It’s a No-Brainer! Increasing Student Retention Makes #HigherEd More Money… Or Does it?

It’s a No-Brainer! Increasing Student Retention Makes #HigherEd More Money… Or Does it?

A common issue faced by universities around the globe is improving the retention of existing students. How much should be invested in retaining students? At what point is more money being spent than is being gained by retaining the student?

Retention is a hot topic and universities spend a lot of time and effort in implementing many different retention strategies e.g. senior appointments charged with improving retention, significant funding directed at retention, pre-enrolment advising & counselling services, early identification of at risk students. The question we wanted to investigate was ‘what is the return on investment?’ If we know how much the strategy is going to cost to implement what is the financial impact, taking into account the increased revenue and expenses associated with the retained students.

At present there is some guessing or black magic when universities try to predict these expenses/returns due to the difficulties in understanding the marginal costs of students in existing units and also taking into consideration the impact of multiple years of retaining students.

At Pilbara Group we have been building predictive models for many of our clients over many years. The predictive model is based on historic data from the university and can calculate expense, revenue and required FTE for the university for up to 10 years into the future using various levers and inputs, including change in funding, change of EFTSL numbers etc. It has the ability to calculate the cost impacts of changing student numbers, but it was missing the ability to track and change retention rates and ongoing students.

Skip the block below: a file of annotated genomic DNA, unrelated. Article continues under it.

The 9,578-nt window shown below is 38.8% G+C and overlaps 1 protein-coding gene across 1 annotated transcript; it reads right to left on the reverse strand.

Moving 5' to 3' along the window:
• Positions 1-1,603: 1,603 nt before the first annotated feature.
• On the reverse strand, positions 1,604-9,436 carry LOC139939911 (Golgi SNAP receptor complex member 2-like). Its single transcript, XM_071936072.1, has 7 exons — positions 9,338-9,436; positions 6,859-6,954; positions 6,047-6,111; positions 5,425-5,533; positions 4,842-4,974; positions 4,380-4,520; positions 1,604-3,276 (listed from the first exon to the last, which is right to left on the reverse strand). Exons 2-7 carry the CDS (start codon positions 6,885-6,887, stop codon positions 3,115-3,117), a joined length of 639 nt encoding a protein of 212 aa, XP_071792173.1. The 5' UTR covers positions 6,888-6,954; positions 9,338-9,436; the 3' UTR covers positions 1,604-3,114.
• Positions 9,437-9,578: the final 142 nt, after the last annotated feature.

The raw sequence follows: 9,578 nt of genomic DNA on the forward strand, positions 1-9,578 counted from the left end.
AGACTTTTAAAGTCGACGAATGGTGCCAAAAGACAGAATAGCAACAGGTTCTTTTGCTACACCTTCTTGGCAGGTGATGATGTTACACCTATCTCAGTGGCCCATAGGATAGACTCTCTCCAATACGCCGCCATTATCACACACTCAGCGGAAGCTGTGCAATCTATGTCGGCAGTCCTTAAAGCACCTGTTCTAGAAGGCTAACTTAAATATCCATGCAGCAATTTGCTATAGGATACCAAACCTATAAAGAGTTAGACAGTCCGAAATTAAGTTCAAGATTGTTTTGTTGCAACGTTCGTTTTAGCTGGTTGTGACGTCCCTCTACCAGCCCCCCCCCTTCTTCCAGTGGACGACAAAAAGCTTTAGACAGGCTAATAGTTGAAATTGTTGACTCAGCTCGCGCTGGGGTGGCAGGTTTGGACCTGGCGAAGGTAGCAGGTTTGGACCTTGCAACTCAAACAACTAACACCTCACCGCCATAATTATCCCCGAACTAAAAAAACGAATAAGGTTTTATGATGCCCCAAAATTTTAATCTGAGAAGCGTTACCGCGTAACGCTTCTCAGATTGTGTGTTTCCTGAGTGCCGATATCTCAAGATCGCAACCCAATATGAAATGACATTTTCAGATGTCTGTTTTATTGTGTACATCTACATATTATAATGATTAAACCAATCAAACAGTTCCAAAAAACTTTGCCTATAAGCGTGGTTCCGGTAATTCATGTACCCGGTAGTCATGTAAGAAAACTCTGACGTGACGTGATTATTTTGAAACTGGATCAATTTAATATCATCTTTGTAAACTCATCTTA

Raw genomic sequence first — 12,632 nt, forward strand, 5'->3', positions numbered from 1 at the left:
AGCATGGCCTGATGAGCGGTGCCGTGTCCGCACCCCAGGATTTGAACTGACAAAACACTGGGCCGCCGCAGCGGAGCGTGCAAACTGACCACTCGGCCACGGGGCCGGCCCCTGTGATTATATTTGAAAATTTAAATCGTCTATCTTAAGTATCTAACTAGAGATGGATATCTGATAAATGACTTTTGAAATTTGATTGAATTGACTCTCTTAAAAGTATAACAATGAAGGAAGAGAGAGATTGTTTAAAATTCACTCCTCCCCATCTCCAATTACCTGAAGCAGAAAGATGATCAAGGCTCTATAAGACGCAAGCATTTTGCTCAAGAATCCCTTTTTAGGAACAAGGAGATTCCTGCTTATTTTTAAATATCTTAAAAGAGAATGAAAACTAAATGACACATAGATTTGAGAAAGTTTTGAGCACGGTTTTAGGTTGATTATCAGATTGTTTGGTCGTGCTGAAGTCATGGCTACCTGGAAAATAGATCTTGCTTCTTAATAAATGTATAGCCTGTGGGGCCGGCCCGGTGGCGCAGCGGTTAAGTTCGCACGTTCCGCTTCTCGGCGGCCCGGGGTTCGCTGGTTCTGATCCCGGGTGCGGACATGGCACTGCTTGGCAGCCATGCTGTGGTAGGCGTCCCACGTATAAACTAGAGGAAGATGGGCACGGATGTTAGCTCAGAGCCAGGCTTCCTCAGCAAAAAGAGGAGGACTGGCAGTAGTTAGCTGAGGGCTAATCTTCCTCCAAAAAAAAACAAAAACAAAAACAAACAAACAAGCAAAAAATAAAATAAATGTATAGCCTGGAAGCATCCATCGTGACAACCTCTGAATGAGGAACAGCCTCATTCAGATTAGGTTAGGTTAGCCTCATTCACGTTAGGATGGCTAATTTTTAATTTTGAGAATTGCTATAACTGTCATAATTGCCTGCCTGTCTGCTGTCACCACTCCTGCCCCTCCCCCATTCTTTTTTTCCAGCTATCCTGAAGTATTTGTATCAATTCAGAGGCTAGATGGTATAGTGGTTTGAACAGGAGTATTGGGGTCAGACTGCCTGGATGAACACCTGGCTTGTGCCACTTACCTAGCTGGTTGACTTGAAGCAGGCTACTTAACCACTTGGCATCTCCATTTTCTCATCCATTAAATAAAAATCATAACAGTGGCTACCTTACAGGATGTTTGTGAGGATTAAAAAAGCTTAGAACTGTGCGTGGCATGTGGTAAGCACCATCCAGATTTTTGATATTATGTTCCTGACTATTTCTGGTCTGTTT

So in the latest update of the predictive model we built in this new feature, that is, the ability to calculate EFTSL from 3 inputs,
commencing EFTSLgraduation rate and attrition rate which together gives us a retention rate.   The university can then create scenarios to look at the impact of a change in retention across the university/faculty/school or course by changing the above inputs. It can estimate the financial impact covering the additional revenue and expenses across the university, from direct school costs to overhead from the likes of IT and HR.

With the reporting benefits of Microsoft PowerBI the predictive model can help answer the question ‘what is the return on investment?’

Below are a few examples of reports the latest predictive model can produce.


For the recent L.H. Martin Service Improvement and Innovation Conference we created a few retention scenarios. The base model has retention rates set based on an average sized university, the commencing and graduation rates are set the same across all years.  The scenarios are:-

Student Retention 5% Increase immediate across all schools

Student Retention 5% Increase over 5 years (1% per year) across all schools

Student Retention 5% Increase immediate in Target Schools (Nursing, Business)

Student Retention 5% Increase over 5 years (1% per year) in Target Schools (Nursing, Business)


For the model we set the attrition input at the school level, this is the table where you are able change the attrition rate for each year.

The EFTSL numbers in the base model (green line) increase slightly in 2017 then taper off.  For the immediate increase in retention (red for the whole university and yellow for targeted schools) you can see there is a delay until 2018 while the previous cohorts finish their courses.

This chart shows the margin by the different scenarios over 9 years, the base model (green line) ends up with a $4 Million loss in 2024 mainly due to CPI growing at a higher rate than student revenue (CPI at 3% but student revenue at 2%, both inputs that can be changed in the model). This chart also shows that the increase in retention to ‘targeted schools’ (yellow and grey lines) will not be enough to bring the university into break even. It’s only when retention is increased across all schools that the university as a whole starts to become financially sustainable.

It’s very important to understand that, although an improvement in student retention will increase revenue, it does come at a cost. The more students there are, the more direct costs (academic staff from multiple schools/departments) but also a range of indirect costs as well, including supporting professional staff and administrative staff.

All of this needs to be considered as part of any retention strategy process. It’s not just a simple calculation, it’s a complex relationship between departments, faculties, schools and administration to ensure the university is financially sustainable with an improvement in student retention.